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Virtual Story Telling-The weekly nerves!

Updated: Oct 29, 2021

The bigger jump with no safety net!



I thought when I started out as a writer that it was simply me writing books and presenting them to a publisher and then on to the next book. I had no idea that being an author in today's world meant putting my face on a screen. I had no idea it meant talking to a blank screen where someone might literally look at you or not at all and you have no idea how you are resigning with them. When the teachers went to virtual learning on a computer I could completely relate with their new found struggles. A bunch of blank screens of icons! At least with the teachers you were guaranteed an audience when they took attendance.


I read some literature before starting my journey to publication, once I had made my mind up to do so. The first thing the book said was " grow on social media and make your account public". For those of you that don't know, I previously kept my social media circle small. I didn't even like video calls with my family. I was an in-person or send me an email/ text message girl. I was very camera shy and my common word was "um", because I am not so confident once the camera is on! If I can engage with another person that completely cuts down on my nerves it helps. Someone else is feeding the conversation with me. I am also comfortable with that person, since I have established a relationship of some sort prior to turning that camera on.


Now that isn't the case. It takes practice reading the books, expecting something will go wrong and the 20 seconds of joy I get when someone actually tunes in. I am very uncomfortable when someone can just look back and see me. They don't have to say anything. A person could be watching me from the toilet for all I know. Or I'm a person that talks to themselves for 20 minutes and no one bothers to talk to, 'woohoo crazy lady checking in!' Every week I'm all dressed up with nowhere to go.


I will say I am now respecting the musician SIA for more than her voice. It bugged me that she hid behind a massive wig when she performed. I always wanted to see her face. But now I get why she does that. It's a layer of protection.


My first visual storytelling was a mess. I was so nervous. I said "um" with every other word, I messed up the story and at the end the tripod fell over and down went my phone! I wanted to hide from doing another live ever again. But then I remembered this thing called the algorithm. Social media requires you to make lives or reels in order to pick you up. Without it you aren't given the opportunity to grow. Do not forget the hashtags! Since when is the number key called a hashtag?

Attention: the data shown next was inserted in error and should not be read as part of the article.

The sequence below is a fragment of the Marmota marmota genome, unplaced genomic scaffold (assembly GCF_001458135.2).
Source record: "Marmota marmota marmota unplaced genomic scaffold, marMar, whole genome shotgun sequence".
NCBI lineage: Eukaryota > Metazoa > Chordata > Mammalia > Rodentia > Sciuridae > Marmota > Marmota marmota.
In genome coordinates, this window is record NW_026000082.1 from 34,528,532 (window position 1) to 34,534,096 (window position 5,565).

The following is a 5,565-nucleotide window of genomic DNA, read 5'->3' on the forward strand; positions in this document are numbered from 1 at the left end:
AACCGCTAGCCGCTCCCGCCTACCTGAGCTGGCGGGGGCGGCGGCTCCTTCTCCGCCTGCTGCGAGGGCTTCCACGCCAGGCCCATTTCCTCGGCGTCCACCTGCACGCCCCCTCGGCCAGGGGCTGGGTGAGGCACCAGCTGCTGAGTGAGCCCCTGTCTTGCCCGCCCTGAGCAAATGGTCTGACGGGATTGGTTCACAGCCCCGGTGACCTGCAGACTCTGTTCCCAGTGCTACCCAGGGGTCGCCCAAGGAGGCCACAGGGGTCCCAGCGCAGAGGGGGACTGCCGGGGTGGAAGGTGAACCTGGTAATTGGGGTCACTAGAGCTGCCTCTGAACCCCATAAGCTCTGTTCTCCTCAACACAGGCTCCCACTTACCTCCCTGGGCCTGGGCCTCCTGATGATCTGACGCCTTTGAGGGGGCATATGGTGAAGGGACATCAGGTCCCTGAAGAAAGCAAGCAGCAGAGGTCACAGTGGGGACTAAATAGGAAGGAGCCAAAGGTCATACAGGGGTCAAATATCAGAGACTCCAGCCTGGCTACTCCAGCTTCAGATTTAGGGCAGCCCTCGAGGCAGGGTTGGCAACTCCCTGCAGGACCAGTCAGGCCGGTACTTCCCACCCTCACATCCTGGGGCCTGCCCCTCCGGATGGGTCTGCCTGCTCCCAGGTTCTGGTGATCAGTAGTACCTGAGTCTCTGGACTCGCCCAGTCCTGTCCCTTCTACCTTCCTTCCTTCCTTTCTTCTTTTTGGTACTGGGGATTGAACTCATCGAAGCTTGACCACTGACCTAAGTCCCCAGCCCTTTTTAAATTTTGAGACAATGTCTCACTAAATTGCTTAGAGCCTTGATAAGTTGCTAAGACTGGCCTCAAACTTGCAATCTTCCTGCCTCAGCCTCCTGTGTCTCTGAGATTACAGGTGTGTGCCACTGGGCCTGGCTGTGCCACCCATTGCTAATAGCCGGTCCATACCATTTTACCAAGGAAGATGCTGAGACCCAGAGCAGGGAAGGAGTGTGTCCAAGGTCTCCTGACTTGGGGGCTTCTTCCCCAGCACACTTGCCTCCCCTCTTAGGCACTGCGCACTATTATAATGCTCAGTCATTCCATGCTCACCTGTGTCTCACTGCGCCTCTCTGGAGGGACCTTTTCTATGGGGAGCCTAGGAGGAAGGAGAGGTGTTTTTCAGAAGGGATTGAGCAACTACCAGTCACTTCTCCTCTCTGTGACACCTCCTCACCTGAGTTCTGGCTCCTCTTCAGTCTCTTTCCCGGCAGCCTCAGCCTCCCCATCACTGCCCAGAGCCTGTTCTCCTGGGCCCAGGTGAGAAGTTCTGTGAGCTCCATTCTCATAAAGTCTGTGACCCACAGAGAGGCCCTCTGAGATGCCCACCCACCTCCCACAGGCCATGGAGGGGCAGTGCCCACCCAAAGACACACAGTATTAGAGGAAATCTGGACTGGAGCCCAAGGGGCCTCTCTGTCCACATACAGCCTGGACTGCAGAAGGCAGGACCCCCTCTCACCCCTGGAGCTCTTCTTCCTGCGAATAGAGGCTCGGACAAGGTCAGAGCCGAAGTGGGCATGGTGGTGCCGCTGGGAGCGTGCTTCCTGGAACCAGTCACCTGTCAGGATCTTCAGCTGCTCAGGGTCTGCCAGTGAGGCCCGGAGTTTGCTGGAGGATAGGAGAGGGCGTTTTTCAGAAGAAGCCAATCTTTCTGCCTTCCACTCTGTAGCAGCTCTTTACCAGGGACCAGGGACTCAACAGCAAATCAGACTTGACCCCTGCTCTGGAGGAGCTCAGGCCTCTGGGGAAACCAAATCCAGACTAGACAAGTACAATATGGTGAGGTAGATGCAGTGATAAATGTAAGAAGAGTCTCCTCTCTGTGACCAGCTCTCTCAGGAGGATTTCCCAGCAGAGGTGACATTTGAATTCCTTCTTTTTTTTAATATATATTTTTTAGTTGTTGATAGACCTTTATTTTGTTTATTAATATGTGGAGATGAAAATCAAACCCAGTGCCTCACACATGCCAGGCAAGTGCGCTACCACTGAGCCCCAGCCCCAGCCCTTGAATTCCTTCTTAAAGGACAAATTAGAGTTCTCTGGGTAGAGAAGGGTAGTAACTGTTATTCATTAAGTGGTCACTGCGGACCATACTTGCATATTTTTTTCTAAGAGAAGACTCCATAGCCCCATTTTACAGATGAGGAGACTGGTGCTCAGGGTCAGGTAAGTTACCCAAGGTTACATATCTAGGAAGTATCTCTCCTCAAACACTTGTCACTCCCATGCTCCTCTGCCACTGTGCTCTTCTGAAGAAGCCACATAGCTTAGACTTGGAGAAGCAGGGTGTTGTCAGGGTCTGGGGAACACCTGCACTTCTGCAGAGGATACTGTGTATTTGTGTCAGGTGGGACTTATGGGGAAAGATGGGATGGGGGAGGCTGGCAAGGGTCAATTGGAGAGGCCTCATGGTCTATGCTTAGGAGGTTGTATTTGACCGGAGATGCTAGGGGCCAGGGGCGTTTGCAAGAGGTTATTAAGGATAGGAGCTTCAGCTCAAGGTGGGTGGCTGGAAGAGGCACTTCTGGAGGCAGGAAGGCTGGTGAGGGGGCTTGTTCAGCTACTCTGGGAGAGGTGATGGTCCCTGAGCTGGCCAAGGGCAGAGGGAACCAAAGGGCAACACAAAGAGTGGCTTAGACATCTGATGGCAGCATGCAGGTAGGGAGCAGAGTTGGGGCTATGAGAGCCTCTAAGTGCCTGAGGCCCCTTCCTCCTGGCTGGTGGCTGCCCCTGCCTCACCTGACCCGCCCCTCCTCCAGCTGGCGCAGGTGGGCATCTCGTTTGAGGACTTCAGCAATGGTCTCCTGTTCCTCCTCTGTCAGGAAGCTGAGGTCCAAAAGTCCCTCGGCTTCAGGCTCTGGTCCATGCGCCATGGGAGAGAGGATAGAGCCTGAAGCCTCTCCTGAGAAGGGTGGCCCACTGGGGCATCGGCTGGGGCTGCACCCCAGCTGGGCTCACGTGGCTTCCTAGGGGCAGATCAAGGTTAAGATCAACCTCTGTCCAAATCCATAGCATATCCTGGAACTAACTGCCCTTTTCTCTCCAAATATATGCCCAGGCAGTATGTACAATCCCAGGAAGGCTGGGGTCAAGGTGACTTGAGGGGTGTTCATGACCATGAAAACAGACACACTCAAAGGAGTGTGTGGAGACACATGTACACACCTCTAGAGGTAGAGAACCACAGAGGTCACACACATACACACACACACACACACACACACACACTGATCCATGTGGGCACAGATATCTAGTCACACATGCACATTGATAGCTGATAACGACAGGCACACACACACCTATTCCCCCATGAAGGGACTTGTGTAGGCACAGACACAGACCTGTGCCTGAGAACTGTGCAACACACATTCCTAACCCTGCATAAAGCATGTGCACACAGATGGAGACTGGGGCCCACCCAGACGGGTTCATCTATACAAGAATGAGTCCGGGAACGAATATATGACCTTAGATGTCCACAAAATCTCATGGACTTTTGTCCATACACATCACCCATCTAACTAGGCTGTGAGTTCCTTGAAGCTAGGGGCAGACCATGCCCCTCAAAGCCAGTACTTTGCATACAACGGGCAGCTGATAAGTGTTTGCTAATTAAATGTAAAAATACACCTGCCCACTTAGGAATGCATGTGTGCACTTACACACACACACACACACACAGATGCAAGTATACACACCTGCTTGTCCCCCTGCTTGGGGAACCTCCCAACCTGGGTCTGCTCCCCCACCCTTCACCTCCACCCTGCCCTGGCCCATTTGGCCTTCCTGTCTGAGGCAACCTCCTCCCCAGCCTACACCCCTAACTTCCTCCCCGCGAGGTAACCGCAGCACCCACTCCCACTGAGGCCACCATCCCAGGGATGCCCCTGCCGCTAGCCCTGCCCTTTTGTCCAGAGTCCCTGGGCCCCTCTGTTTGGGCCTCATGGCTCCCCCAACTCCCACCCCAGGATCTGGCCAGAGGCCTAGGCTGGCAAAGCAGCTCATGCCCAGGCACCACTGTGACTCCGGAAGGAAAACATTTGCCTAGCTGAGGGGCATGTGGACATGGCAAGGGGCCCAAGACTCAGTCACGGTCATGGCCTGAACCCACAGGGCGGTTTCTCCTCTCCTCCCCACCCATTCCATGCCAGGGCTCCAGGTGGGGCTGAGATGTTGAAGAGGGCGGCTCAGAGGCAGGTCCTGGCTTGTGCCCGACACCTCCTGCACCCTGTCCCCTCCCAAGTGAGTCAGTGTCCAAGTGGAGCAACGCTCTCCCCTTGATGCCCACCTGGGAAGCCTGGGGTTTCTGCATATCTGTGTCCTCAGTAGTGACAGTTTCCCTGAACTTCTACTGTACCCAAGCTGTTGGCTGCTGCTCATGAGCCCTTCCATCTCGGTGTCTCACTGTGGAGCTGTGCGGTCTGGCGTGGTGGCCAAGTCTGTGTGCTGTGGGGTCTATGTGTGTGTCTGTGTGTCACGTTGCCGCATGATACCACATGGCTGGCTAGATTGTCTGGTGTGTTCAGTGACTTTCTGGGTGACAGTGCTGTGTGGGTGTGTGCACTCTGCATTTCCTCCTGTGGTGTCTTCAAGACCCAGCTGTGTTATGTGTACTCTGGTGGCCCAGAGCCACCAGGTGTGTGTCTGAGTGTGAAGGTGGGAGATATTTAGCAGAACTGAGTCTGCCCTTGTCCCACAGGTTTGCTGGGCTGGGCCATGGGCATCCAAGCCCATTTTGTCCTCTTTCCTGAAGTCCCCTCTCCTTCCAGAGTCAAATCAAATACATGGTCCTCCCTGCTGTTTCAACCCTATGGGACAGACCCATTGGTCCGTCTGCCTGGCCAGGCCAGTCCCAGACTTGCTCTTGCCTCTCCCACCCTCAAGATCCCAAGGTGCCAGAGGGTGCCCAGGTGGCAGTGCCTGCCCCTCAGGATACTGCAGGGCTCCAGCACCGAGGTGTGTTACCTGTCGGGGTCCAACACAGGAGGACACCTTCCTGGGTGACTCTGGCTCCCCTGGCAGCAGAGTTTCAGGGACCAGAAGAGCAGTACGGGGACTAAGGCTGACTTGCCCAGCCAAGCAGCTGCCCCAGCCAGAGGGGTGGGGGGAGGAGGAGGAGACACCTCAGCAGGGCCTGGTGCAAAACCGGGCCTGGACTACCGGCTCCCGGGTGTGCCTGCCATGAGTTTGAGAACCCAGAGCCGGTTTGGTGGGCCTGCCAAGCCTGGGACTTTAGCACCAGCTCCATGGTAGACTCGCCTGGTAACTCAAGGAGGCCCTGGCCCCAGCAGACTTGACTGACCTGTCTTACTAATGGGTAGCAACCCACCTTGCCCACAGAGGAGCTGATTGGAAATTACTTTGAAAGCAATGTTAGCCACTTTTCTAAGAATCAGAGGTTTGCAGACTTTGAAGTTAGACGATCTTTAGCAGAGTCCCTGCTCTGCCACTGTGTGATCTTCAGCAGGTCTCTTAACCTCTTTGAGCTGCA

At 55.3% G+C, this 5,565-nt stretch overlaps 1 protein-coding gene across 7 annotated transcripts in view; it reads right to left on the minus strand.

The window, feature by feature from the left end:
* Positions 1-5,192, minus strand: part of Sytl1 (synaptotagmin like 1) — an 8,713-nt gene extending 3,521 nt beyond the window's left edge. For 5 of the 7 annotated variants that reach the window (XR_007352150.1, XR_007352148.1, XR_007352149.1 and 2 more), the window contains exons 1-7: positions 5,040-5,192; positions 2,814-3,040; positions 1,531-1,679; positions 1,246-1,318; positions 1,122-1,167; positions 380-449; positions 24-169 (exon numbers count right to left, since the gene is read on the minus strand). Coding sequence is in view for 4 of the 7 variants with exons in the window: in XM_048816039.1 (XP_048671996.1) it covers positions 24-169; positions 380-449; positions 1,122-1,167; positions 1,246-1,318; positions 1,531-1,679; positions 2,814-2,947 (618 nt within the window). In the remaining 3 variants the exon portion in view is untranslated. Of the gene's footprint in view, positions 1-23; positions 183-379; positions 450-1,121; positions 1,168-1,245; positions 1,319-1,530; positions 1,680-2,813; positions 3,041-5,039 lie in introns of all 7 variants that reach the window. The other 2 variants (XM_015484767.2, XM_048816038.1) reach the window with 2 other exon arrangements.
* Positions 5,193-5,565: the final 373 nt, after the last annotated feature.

It's still a work in progress


I am still a nervous wreck every week. I have come a long way. I think I am on to something though. This week I dressed up for the Halloween virtual storytelling as Winnifred Sanderson. I watched "Hocus Pocus" at least 4 times in the last 2 weeks. I studied her. I saw what fun it could be to step into someone else's shoes. When I got in-front of the camera I gave it my best go around. Now, I was not even close to Bette Middler. I mean, she is so talented and no one could have played the character better. But what I was able to do was become my own Winnifred Sanderson. I was more confident. I was able to play it up and give more to the kids in that story telling, than I had ever done before!


I don't want to lose the kids seeing me, but having a character to drive what I can bring for the purposes of entertainment? Well it wasn't such a bad idea. But is there a character I can create all on my own that will work and not work against me. Fictionally Mrs. Doubtfire was perfect! Or is this something that only works with established commercials for seasonal specials?


It's something to think about. I would love for kids to tune in. Love for parents to watch and maybe just maybe I will be great with the Storytelling after all. If I can write a great book I would also love to be able to tell them well too!


My favourite live storytelling days are the days that I have other authors come on as guests. Most of the time it is the first time I have ever met them face to face. I love meeting new authors. By doing this it creates a connection between myself and them. I now have a name to their face and their account is one that when their name pops up on my feed I want to stay current with whatever they post and publish. I also love that I am supporting that author in letting others know they are an author and what they write. I also give a gift to my followers because they get to see and meet the author I am interviewing. It doesn't always work out that I can get an author I reach out to, to come on live. But when it does it stands out for me. Authors are people and they love any and all support of their books they can possibly get. I am so grateful for the opportunity to do that.


Going forth I am going to continue to do virtual storytelling. It is worth the nerves and moments that just happen. Because at the end of the day I am rewarded with a new connection, I get to make time to read and as I grow it will mean something to the kids, as it did for me when I was lucky enough to see authors as a kid. I saw Robert Munsch at my school library when I was in elementary school and it is something I have remembered ever since! I need to do this for my followers too.




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